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The Victims’ Rights Movement has been one of the most consequential political forces in the United States over the past fifty-plus years. It has scored major legislative victories across the country. Every state and the federal government have adopted major laws advanced by the movement. After years of expanding prison populations, many policymakers and scholars have begun to question the wisdom of many of the movement’s legislative victories.

Despite current pushback against the movement, the movement and members of the public are pushing for the elimination or dramatic extensions of statutes of limitations for sex offenses and child-sex offenses. Such laws seem non-controversial to members of the public when they read about scandalous conduct of prominent, powerful men. What is not to like about extending the statute of limitations to allow indictment and conviction of pedophiles and rapists?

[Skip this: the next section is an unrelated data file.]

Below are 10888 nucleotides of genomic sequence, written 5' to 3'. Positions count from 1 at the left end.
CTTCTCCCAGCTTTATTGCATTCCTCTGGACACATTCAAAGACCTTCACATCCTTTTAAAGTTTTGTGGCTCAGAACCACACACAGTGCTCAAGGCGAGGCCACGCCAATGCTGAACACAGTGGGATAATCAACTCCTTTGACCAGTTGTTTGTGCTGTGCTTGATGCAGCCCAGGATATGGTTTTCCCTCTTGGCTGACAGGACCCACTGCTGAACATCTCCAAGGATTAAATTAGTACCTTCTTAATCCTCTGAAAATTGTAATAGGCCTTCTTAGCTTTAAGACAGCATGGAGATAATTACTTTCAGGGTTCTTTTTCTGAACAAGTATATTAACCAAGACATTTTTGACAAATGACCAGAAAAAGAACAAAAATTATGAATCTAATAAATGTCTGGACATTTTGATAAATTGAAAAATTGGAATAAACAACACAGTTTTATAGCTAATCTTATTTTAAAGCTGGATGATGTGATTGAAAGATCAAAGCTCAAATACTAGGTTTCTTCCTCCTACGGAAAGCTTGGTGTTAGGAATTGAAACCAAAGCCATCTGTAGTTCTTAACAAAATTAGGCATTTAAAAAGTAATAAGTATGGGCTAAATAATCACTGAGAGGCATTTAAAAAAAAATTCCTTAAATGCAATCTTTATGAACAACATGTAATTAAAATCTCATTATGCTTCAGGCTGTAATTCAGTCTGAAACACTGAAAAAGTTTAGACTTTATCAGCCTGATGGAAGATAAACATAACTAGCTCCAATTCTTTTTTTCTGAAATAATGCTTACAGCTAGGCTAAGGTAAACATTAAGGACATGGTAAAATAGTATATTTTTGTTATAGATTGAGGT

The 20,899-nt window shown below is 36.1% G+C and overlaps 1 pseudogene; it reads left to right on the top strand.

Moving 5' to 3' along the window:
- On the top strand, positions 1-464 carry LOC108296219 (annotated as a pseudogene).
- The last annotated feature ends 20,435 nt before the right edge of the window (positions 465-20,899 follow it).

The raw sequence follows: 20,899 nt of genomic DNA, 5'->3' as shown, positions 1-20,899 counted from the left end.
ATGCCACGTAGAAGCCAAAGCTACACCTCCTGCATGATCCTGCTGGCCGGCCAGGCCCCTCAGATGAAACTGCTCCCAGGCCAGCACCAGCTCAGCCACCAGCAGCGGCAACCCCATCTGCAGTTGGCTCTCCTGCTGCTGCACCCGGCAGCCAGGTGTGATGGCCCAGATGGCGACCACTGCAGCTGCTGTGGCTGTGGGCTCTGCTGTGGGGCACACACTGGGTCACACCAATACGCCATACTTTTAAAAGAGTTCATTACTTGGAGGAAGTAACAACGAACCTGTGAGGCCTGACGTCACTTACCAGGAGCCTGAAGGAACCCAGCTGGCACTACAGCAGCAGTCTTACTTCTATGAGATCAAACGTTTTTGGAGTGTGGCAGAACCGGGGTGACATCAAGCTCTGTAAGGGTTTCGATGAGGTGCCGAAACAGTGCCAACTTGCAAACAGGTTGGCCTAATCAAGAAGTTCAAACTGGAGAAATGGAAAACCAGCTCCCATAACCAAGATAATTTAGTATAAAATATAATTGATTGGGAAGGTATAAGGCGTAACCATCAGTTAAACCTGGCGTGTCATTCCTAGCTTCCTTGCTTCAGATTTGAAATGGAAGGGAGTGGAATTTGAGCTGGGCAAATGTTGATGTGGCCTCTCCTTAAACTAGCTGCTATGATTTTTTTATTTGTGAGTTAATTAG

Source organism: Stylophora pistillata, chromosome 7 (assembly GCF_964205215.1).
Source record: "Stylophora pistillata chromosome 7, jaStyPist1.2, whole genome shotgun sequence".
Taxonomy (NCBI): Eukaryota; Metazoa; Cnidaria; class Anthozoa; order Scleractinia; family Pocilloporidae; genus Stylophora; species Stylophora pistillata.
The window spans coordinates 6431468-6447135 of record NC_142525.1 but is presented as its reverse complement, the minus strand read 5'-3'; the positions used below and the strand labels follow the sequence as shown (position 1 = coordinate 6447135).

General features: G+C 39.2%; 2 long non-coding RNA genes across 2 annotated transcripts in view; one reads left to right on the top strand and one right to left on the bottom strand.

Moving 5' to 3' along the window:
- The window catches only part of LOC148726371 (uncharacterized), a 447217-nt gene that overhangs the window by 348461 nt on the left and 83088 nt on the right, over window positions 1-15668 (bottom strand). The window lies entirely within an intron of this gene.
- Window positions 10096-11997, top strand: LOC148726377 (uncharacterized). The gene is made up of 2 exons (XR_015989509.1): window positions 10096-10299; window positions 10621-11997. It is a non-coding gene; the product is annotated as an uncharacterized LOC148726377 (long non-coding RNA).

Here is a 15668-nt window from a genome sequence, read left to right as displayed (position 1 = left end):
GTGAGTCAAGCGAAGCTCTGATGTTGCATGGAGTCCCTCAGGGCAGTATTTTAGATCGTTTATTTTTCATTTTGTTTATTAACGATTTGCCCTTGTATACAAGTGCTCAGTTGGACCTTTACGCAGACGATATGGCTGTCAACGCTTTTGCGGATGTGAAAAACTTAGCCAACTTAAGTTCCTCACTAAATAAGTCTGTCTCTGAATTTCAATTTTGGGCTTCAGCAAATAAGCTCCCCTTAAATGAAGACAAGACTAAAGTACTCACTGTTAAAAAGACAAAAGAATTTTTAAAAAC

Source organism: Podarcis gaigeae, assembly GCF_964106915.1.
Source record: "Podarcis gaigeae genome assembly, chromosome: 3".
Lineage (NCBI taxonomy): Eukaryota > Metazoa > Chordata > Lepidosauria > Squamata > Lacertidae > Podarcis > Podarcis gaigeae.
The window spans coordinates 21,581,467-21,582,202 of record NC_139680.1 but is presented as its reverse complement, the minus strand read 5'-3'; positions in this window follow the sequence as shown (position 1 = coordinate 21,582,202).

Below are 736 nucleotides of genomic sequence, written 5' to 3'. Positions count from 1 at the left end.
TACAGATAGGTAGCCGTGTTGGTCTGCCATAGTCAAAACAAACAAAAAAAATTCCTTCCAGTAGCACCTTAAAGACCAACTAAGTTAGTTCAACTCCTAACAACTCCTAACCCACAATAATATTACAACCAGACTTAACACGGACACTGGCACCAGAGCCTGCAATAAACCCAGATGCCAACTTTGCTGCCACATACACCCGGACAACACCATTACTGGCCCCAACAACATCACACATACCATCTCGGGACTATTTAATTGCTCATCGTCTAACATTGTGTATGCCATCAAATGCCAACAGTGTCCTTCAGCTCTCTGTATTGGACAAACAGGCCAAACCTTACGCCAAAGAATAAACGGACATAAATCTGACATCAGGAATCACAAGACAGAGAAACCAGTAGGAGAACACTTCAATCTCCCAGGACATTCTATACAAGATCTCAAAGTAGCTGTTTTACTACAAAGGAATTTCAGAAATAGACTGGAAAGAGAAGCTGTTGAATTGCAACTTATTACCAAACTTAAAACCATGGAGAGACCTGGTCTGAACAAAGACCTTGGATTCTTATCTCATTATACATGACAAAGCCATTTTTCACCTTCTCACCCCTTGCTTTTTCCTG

This paper explores that question. After providing a brief overview of statutes of limitations in the United States, it explores pressure to abandon or extend such statutes in sex offense and child-sex offense cases. Thereafter, the paper examines the arguments advanced by proponents of such laws and rebuts those claims. For example, this paper offers a rebuttal to the promise that victims of abuse will find “closure” by finally seeing their abusers convicted and to claims that victims often cannot recall details of their assault for years after their abuse, thereby justifying the extension of limitation periods. At its core, this paper advances the argument that extending statutes of limitations unacceptably increases the risk of convicting innocent defendants, a fact ignored by victims’ rights advocates.

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